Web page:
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Quiet morning hours are the best time to see Rome in the summertime. (Deena Douara/The Globe and Mail)
Quiet morning hours are the best time to see Rome in the summertime. (Deena Douara/The Globe and Mail)

I was happy wandering Rome alone, and then I made a friend Add to ...

Sometimes things don’t go as planned – and those moments often make for the best stories. Tripping columns offer readers a chance to share their wild adventures.

I wake up from the heat at 5:13 in a hostel bunk bed in Rome. I love photographing these isolating dawn hours and so, against all instinct and habit, I get dressed and hurriedly make my way out. For some time, I am the only person on Via Cavour, just up the street from the Coliseum. Two suited men pass and their muted conversation is the only fleeting disruption.

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I trace the alleys and a couple times spot the same guy sporting a backpack and cap. One of us asked for directions and the ensuing conversation continued for hours as we explored the city’s winding routes and junctions together.

Gaga was from Georgia – the country. A doctoral student studying in Genoa, he had business at the consulate and had arrived that morning. He was funny and sweet and platonic and comfortable. We exchanged cultural observations over cappuccino alongside rushed businessmen starting their day. “The economy is getting so bad in Georgia,” he joked, “that women are marrying for love.”

And then it was time for him to get to the consulate, and for me to catch my museum appointment.

Four days I’d eaten dinner alone. Found myself lost and lonely and unsure of how to get back late into the night, amid throngs of partying youths and smartly dressed Italians. Struggled to communicate where I was headed, and struggled to remember the myriad turns needed to get there. But this night would be different because Gaga and I were meeting again. We settled on a reasonable time – first 4:00, then 4:30. At the subway exit of a station neither of us knew well.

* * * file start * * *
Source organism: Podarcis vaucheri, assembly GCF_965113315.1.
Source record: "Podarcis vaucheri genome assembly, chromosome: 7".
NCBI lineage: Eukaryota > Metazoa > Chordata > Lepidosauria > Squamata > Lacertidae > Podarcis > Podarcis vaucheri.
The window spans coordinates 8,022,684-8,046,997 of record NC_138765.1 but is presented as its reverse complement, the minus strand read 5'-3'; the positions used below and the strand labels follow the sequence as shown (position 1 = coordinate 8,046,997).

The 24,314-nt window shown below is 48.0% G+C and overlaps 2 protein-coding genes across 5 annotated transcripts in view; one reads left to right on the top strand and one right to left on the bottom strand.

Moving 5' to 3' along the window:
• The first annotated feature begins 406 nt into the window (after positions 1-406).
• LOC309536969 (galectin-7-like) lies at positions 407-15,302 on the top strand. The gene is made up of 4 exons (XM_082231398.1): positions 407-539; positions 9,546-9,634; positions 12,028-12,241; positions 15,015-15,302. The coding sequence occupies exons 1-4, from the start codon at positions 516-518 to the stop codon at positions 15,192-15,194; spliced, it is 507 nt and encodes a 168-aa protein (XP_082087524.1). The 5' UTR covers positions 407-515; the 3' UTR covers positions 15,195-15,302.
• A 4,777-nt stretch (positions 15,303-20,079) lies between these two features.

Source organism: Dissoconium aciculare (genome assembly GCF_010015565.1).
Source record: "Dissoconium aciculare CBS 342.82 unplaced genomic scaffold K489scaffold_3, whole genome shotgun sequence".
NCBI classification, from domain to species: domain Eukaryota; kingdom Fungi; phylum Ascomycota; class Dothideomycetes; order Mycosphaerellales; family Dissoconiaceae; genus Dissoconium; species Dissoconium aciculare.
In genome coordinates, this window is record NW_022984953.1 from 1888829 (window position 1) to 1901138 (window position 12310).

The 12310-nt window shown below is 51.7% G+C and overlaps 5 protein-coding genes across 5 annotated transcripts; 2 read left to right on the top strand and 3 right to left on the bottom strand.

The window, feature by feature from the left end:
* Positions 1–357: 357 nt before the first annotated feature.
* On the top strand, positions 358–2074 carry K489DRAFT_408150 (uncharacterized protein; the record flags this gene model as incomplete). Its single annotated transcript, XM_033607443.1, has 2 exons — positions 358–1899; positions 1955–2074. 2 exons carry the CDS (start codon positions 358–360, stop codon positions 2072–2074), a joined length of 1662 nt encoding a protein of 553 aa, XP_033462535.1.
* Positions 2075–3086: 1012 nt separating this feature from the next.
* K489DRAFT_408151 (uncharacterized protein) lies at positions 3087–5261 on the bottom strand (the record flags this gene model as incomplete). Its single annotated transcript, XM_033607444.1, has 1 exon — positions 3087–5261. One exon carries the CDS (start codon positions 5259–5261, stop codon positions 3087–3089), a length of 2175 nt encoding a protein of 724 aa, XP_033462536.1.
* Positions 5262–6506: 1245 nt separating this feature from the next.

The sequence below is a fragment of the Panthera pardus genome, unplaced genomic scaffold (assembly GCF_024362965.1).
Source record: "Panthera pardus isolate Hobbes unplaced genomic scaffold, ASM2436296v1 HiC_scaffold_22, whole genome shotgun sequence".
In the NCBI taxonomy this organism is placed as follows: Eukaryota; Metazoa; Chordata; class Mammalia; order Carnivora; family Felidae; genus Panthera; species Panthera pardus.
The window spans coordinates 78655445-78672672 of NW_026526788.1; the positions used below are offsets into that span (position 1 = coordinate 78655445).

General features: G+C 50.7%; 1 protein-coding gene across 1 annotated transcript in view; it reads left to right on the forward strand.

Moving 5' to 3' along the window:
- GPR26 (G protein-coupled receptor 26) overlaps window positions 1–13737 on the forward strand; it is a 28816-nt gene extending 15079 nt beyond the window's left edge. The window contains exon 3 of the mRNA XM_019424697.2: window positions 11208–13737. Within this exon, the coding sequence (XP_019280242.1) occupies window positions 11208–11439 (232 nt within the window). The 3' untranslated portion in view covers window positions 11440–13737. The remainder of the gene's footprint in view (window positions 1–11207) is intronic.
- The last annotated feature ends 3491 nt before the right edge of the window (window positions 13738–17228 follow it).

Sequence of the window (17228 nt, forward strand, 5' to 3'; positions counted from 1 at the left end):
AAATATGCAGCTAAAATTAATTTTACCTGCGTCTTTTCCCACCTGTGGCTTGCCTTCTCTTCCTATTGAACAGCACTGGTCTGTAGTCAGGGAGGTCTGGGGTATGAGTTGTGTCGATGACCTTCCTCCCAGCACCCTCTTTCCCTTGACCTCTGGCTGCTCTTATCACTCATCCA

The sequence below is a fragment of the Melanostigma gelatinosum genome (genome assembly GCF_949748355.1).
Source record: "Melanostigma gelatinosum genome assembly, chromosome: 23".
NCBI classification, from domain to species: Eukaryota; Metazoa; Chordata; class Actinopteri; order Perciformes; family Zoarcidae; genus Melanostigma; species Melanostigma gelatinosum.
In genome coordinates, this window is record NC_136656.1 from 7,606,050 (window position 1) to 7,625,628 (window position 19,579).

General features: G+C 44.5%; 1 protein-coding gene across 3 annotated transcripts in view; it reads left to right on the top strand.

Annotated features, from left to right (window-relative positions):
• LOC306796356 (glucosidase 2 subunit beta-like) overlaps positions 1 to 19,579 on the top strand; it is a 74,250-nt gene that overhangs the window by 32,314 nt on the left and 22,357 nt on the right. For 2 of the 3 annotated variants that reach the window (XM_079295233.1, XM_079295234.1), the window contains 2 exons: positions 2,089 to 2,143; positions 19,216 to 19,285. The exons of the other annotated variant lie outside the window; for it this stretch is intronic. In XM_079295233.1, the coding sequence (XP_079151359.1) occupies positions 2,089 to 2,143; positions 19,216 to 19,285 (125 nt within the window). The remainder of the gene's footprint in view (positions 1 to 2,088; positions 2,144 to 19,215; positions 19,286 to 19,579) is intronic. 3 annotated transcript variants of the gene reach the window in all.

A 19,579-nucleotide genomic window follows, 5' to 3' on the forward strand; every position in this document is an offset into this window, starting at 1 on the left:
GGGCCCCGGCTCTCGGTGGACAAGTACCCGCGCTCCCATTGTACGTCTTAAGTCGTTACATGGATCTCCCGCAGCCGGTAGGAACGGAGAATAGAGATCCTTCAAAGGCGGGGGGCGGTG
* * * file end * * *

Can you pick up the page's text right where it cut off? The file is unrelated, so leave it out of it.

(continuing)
But for now I trek over to the MAXXI, where I meet a professor whose sons brag to me about their mom’s incredible stroke recovery. Then to the Parco della Musica, which is unpolished and un-enterable so I instead nap on a bench. (Yes, I did that.) And then I’m guided to the whimsical Quartiere Coppede neighbourhood with its frog fountain and eclectic architecture. I can’t wait, though, to sit and enjoy an evening with a friend whom I can describe my day to over shared appetizers and a cheese-infused meal.

I get to the station early. So I browse and I groom until I realize I’m now 7 minutes late. It’s 4:37. And there are three exits. I rotate quickly amongst them, hoping no one’s observed the circuit. After a while it occurs to me he may have gone at 4:00, despite our plan change. Still, I do this for some time, somehow desperate for company after being contently solitary.

Finally, sad, sticky and stressed, I resign myself to more solitary wanderings and anxious evenings.

I do go out for dinner that night, a busy restaurant near my hostel, and after telling diners sitting inches away from me that I’d be inadvertently eavesdropping, I am invited to join and I talk about my day over a cheese-infused meal.

Eventually, but far too late, I find an e-mail for Gaga using clues amassed through the day. He confirms what I’d suspected, that he had stuck to the 4:00 plan. He writes back regretfully: “Who knows, we could [have] become good friends.”

 

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